Adults quickly spot changes in pupils' behaviour and provide the necessary support. The support provided for pupils who struggle to manage their emotions is outlined in their personal learning plans. There is a calm and purposeful learning atmosphere across all classes.

Most parents and carers speak highly of the school. They say that their children are happy and thriving. Parents appreciate the support that staff provide, both in and out of school.

A parent commented positively on their child's enjoyment of learning at the school when saying, 'for a non-verbal child who can't tell me about school, his smile speaks a thousand words'.

What does the school do well and what does it need to do better?

Leaders have introduced a new curriculum for mathematics designed to meet the complex learning needs of all pupils. The curriculum begins in the early years and develops through to the post-16 curriculum.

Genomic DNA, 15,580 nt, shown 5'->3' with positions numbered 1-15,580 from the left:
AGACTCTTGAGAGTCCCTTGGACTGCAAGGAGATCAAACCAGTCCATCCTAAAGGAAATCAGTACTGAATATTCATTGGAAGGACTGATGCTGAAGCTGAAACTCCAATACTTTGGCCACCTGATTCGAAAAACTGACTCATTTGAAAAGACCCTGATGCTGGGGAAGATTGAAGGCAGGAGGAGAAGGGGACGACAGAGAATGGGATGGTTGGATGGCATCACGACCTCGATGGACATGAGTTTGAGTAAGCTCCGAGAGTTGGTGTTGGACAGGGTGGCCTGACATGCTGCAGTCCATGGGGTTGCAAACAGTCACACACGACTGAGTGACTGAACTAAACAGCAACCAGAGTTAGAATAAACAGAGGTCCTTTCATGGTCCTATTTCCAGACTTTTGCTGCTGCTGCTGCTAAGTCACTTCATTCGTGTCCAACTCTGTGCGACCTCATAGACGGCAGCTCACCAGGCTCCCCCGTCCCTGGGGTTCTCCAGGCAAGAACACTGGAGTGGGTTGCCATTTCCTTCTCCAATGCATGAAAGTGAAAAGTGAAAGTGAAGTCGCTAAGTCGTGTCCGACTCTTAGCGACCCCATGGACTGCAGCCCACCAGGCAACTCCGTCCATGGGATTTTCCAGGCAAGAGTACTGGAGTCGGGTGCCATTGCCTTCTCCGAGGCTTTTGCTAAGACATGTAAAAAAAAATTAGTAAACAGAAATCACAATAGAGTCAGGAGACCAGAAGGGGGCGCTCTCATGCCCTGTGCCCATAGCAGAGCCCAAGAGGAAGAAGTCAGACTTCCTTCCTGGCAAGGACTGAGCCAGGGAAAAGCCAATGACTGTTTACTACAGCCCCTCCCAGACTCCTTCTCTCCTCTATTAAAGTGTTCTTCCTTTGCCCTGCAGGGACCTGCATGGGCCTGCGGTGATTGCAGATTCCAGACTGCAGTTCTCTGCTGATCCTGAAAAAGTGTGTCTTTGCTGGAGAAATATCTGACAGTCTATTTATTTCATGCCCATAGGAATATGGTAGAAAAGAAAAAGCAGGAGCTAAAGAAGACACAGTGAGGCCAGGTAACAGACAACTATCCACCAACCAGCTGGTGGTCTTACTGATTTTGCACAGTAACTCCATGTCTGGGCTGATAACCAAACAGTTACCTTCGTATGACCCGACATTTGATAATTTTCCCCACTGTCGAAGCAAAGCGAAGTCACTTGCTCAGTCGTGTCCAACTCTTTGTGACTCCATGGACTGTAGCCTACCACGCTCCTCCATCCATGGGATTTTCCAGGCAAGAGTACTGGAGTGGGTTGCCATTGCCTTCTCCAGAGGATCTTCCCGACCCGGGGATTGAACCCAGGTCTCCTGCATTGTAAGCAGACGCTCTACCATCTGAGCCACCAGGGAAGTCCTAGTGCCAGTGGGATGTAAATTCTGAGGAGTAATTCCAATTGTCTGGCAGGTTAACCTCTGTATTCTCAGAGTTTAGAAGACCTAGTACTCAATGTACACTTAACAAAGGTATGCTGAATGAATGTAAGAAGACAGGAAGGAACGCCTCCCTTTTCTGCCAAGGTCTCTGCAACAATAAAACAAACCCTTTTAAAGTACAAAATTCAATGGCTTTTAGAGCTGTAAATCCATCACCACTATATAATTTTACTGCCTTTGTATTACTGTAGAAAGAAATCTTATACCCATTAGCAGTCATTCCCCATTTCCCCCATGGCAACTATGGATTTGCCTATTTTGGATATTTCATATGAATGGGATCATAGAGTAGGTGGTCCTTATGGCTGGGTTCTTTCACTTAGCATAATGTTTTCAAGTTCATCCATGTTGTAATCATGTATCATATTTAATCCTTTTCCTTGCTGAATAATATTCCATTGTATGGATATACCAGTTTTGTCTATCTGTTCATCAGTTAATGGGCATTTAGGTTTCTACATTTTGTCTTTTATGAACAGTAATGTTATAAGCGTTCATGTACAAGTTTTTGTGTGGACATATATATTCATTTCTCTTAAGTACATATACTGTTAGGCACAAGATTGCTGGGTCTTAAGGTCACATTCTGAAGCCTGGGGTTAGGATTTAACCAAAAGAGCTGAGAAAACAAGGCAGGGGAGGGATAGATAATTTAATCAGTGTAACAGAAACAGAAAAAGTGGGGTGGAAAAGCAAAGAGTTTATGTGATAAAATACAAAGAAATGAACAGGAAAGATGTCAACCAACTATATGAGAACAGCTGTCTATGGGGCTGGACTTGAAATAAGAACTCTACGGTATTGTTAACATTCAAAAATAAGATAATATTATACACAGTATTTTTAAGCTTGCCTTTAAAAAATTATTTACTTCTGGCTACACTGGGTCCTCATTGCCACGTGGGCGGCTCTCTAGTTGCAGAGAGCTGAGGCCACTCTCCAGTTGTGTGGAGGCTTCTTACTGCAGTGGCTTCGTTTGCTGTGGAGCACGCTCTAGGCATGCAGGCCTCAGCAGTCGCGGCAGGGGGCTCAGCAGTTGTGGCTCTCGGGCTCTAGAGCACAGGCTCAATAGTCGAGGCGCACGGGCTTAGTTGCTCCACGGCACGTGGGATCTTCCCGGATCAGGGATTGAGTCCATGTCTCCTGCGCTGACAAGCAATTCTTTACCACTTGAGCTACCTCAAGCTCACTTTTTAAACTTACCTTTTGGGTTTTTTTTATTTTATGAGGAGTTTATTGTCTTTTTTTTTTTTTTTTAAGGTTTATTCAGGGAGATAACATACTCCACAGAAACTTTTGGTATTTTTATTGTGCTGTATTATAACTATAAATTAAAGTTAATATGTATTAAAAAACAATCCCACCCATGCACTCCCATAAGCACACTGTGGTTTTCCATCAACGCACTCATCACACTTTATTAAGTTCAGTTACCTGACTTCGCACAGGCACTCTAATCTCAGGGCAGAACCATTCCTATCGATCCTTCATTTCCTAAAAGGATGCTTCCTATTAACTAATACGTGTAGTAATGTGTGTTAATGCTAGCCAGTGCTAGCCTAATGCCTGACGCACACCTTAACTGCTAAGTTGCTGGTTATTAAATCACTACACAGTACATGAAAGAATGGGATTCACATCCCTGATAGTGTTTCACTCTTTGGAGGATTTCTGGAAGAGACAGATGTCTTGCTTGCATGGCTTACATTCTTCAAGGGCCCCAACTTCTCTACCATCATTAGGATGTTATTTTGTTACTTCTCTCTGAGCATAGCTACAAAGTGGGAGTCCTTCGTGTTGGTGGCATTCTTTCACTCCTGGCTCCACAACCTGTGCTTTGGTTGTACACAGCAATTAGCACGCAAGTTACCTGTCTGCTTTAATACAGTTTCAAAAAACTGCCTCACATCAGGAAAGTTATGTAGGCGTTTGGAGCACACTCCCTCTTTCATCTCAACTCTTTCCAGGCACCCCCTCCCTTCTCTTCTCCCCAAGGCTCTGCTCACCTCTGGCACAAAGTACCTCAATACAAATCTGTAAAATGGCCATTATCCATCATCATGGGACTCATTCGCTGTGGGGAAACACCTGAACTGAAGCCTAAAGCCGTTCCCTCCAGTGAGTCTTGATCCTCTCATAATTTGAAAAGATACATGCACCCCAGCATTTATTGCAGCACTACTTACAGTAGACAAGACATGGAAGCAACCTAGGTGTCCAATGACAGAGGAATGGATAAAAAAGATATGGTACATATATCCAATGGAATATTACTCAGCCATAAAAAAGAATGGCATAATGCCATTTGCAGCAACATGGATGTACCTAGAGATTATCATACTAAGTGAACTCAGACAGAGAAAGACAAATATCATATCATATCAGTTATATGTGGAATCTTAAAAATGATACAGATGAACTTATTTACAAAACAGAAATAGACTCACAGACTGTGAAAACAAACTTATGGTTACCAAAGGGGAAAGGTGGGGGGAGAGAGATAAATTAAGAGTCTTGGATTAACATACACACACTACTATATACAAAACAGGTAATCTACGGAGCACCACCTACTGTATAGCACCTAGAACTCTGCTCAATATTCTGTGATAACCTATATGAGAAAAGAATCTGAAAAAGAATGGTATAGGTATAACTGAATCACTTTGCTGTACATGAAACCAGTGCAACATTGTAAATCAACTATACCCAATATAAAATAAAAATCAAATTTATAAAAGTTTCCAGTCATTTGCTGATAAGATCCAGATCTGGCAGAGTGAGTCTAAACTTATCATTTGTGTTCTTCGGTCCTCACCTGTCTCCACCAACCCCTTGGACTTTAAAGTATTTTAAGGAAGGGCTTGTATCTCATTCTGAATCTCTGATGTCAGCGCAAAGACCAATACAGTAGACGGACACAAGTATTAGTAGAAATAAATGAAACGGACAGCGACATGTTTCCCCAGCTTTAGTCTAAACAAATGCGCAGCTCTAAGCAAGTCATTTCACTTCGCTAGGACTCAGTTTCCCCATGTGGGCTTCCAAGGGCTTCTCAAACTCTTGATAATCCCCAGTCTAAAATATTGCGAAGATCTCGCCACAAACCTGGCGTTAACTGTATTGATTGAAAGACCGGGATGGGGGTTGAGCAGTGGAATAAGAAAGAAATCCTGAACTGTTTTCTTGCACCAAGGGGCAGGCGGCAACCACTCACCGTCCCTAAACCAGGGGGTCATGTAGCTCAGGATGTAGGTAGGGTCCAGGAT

Adults expertly adapt teaching to meet the targets in pupils' education, health and care (EHC) plans. For example, older pupils with profound and multiple learning difficulties have access to technology, including hand-held electronic devices and touch-activated games, to develop their understanding of number. Teachers provide opportunities for pupils to revisit previous learning to deepen their understanding.

In subjects such as science and history, leaders have identified the most important knowledge and vocabulary that pupils will learn. However, these subjects are in the early stages of implementation. Subject leaders have not had the opportunity to check the delivery and impact of their subjects.

The teaching of reading is prioritised in all classes. For pupils following the sensory curriculum, this begins with the initial stages of communication and interaction. In the early years, teachers share stories with children to model and promote a love of reading.